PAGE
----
The need for more primary care is quite apparent. An effort to raise primary care provider reimbursement will be too little, too late. And for a multitude of reasons—mostly the byproduct of crazy incentives over a number of years—the days of primary care physicians are numbered.
And I’m not so sure it’s a bad thing.
Last week the Wall Street Journal Health Blog asked a simple question, “What will primary care look like in twenty years?”
We know primary care’s messed up. Docs get paid a lot for doing procedures, but not much for sitting with patients, trying to figure out what’s wrong and what to do about it. So where do we go from here?
The post is in regard to a JAMA commentary that lays out several new primary care models that are currently being experimented with including the medical home, see a nurse first, and doctors on retainer.
Primary care’s next model, one that can be well staffed and more consistently reimbursed, will be most like the see a nurse first concept:
A service workers’ union in Las Vegas and Atlantic City is testing a tiered model where patients see more of “nonphysician clinicians and staff” (sounds to us like advanced practice nurses, physicians assistants and the like). The physicians manage the team and provide direct care for patients who have more complex medical problems, and oversee the nurses who treat the healthier patients. The authors note that basic prevention and screening visits may not be a cost-effective use of a physician’s time in many cases.
Merrill Goozner of GoozNews writes about “Reform Woes,” and describes our problem of so few primary care physicians, “The U.S. doesn’t have too many doctors, it has too many specialists — about 70 percent of the total. In Europe, the ratio is almost exactly reversed — 70 percent primary care and 30 percent specialists.”
Jeff Goldsmith has a post at The Health Care Blog outlining the ramifications of an aging physician population (read: retirement) and a new breed of physician whose values are very different from the group proceeding them.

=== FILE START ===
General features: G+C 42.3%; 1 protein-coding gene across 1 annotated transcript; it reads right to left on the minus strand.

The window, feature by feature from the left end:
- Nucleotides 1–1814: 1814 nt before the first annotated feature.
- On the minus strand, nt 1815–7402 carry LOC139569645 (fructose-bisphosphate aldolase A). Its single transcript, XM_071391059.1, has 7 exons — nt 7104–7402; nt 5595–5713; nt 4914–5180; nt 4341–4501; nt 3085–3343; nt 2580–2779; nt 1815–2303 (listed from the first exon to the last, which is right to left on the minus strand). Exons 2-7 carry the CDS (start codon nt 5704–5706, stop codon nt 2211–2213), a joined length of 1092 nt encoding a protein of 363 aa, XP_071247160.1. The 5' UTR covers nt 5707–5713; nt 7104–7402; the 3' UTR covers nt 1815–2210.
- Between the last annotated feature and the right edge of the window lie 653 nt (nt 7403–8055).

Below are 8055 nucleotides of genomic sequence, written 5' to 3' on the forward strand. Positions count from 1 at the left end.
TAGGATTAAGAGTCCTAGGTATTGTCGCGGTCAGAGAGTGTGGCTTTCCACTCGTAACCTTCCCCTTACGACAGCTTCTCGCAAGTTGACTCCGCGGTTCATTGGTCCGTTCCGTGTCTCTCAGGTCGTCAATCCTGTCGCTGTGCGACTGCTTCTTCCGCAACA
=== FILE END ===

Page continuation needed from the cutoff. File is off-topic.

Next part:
We know there is a problem. The question, then, is what are we doing to do about it? We should not pin our hopes on law makers realigning incentives to encourage more medical students to enter primary care practice. So let’s work with what we’ve got, and maybe a few innovations that are in the currently in the pipeline, to solve our issues.
What do we need from primary care?
My simplistic answer is this: our primary care model should be one that treats the most common diagnoses, provides disease management services, and refers more difficult issues to specialists. And we don’t necessarily need a doctor to perform these services. Advanced practice nurses, physician assistants, and pharmacists are three groups of providers who can all perform these functions.
The Wall Street Journal recently had an article about nurses attaining their doctoral degrees. These “Dr. Nurses” will be able to provide primary care:
More than 200 nursing schools have established or plan to launch doctorate of nursing practice programs to equip graduates with skills the schools say are equivalent to primary-care physicians. The two-year programs, including a one-year residency, create a “hybrid practitioner” with more skills, knowledge and training than a nurse practitioner with a master’s degree, says Mary Mundinger, dean of New York’s Columbia University School of Nursing. She says DNPs are being trained to have more focus than doctors on coordinating care among many specialists and health-care settings.